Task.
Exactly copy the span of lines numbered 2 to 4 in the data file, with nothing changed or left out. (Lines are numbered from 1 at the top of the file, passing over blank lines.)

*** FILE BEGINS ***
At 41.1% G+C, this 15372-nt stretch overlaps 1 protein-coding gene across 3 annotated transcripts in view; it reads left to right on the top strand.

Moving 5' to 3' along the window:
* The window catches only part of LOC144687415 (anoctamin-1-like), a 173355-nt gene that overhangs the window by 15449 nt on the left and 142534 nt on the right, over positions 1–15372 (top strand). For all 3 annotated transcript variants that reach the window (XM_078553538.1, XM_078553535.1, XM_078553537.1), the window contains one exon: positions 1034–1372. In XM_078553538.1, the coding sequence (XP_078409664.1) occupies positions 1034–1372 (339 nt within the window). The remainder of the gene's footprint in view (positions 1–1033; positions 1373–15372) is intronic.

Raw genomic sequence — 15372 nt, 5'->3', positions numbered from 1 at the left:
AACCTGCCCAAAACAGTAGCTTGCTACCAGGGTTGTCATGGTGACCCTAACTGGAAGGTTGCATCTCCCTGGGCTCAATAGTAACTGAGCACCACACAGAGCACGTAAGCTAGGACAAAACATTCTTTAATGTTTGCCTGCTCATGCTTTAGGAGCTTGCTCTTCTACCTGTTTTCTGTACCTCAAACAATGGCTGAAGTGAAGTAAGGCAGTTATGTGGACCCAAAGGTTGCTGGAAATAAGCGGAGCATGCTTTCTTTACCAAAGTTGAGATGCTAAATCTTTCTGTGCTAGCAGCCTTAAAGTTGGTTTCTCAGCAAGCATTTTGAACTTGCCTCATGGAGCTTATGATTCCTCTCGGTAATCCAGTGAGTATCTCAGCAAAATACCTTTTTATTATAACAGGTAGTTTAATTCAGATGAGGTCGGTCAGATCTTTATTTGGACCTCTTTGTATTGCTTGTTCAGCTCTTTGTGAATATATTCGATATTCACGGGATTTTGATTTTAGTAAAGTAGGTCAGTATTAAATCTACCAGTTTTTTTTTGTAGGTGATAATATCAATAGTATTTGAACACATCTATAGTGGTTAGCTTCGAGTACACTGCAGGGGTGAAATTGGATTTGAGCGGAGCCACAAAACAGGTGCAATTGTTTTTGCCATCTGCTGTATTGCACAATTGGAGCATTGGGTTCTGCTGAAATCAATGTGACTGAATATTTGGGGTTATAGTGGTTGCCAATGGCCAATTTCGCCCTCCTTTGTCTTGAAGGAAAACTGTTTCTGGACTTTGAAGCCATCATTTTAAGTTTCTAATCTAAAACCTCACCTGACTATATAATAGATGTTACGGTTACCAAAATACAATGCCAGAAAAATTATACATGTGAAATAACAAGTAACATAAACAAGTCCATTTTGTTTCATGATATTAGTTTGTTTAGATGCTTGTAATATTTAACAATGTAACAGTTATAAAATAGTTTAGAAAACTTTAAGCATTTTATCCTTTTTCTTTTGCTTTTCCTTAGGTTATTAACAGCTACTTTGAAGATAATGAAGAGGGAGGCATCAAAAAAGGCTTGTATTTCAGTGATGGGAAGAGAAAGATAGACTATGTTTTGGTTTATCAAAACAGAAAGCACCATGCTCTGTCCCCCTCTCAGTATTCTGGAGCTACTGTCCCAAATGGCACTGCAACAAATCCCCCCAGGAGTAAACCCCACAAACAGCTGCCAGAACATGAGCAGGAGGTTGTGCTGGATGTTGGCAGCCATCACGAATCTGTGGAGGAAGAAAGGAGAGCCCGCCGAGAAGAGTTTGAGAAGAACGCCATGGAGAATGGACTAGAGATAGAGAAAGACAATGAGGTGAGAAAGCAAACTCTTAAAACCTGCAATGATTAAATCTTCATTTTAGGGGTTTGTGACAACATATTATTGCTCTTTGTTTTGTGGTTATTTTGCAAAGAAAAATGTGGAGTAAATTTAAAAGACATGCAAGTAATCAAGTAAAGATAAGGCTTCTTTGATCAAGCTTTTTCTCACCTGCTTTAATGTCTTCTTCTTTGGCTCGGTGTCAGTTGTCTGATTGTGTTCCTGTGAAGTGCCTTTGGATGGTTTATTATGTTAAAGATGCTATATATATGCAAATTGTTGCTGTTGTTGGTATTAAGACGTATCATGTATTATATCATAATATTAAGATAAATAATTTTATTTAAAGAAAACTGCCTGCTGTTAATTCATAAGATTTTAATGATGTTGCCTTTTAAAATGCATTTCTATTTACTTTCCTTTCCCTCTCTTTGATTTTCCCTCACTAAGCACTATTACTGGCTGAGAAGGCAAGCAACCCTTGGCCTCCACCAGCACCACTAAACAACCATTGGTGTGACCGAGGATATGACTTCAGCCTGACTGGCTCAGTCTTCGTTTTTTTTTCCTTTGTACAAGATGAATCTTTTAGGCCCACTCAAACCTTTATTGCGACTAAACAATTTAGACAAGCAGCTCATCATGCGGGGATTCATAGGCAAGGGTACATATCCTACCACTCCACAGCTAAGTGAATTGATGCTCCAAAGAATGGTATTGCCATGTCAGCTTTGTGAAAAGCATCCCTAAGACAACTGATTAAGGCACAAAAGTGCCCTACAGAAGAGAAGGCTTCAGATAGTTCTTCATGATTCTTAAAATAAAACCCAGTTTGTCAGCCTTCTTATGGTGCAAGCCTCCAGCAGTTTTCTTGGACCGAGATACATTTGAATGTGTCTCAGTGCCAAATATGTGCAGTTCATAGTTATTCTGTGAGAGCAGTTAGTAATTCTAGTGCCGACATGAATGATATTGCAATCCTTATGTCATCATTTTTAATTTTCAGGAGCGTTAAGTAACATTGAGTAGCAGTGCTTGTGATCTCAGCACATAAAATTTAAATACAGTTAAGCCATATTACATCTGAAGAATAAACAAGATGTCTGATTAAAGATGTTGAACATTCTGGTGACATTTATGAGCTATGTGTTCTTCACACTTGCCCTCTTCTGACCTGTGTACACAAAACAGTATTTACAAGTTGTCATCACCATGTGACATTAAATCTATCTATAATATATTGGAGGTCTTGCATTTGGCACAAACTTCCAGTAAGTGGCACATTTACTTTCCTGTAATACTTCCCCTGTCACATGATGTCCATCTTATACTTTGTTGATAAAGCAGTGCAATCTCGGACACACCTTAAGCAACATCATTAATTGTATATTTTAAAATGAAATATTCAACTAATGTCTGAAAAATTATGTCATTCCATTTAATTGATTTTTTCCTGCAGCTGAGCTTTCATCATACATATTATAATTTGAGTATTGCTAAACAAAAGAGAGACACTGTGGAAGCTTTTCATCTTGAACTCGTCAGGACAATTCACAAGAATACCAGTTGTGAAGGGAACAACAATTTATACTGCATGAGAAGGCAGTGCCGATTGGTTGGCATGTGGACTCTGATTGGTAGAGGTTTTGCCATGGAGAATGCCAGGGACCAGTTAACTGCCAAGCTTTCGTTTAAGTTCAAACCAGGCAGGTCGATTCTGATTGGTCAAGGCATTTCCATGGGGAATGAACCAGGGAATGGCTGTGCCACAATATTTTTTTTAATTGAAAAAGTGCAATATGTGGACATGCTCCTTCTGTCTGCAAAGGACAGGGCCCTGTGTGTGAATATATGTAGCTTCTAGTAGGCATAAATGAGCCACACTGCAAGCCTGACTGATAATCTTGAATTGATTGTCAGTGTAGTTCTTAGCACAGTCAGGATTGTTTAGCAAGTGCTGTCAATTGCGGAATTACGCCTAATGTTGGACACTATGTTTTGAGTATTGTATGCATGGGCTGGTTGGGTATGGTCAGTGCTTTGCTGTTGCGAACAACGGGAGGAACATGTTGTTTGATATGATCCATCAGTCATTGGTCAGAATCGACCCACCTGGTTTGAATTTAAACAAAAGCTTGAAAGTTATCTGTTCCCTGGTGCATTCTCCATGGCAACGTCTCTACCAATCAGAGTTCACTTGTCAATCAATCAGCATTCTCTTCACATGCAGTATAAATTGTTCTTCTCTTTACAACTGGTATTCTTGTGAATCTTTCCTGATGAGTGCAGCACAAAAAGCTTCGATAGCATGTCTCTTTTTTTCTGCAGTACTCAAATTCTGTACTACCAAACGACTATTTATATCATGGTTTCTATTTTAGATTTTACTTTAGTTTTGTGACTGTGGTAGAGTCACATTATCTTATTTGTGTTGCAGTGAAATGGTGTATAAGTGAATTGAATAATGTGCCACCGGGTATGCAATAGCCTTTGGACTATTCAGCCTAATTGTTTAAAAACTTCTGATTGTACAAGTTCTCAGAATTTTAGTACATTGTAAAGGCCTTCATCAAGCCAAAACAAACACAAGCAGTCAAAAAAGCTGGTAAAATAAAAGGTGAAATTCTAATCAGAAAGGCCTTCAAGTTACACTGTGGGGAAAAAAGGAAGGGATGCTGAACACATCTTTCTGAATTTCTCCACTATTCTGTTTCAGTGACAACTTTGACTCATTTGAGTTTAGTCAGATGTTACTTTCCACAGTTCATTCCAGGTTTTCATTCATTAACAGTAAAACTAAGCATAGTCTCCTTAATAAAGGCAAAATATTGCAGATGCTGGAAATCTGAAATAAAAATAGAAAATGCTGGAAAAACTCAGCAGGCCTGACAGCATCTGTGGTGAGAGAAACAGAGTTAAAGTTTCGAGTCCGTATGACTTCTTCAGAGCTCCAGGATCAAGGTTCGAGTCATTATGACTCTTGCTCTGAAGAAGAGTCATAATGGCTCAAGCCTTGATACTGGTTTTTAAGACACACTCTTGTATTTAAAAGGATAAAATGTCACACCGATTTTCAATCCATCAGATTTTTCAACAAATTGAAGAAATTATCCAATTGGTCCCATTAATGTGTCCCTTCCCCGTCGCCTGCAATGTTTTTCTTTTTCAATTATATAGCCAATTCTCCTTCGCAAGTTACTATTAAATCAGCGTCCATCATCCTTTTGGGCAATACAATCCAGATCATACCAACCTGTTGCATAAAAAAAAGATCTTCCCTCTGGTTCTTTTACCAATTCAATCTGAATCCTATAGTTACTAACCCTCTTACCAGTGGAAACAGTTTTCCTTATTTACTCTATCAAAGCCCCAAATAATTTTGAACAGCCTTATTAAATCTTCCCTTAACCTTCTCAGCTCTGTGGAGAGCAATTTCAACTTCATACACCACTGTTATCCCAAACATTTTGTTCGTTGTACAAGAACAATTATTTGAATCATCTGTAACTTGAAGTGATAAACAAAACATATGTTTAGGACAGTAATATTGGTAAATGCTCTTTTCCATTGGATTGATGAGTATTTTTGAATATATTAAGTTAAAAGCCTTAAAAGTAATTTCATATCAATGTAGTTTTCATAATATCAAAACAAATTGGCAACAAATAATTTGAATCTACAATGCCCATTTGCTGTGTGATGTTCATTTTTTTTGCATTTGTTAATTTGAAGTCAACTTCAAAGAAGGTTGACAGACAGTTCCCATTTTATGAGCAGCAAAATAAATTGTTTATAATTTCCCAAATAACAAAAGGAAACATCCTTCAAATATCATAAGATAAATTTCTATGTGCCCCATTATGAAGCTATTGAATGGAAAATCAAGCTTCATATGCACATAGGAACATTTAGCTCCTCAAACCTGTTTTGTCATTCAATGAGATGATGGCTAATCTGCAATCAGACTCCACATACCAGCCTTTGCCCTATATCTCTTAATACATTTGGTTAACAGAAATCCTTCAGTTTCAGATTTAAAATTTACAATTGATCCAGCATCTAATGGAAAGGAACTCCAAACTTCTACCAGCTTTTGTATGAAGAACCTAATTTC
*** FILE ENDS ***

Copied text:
Moving 5' to 3' along the window:
* The window catches only part of LOC144687415 (anoctamin-1-like), a 173355-nt gene that overhangs the window by 15449 nt on the left and 142534 nt on the right, over positions 1–15372 (top strand). For all 3 annotated transcript variants that reach the window (XM_078553538.1, XM_078553535.1, XM_078553537.1), the window contains one exon: positions 1034–1372. In XM_078553538.1, the coding sequence (XP_078409664.1) occupies positions 1034–1372 (339 nt within the window). The remainder of the gene's footprint in view (positions 1–1033; positions 1373–15372) is intronic.

Raw genomic sequence — 15372 nt, 5'->3', positions numbered from 1 at the left: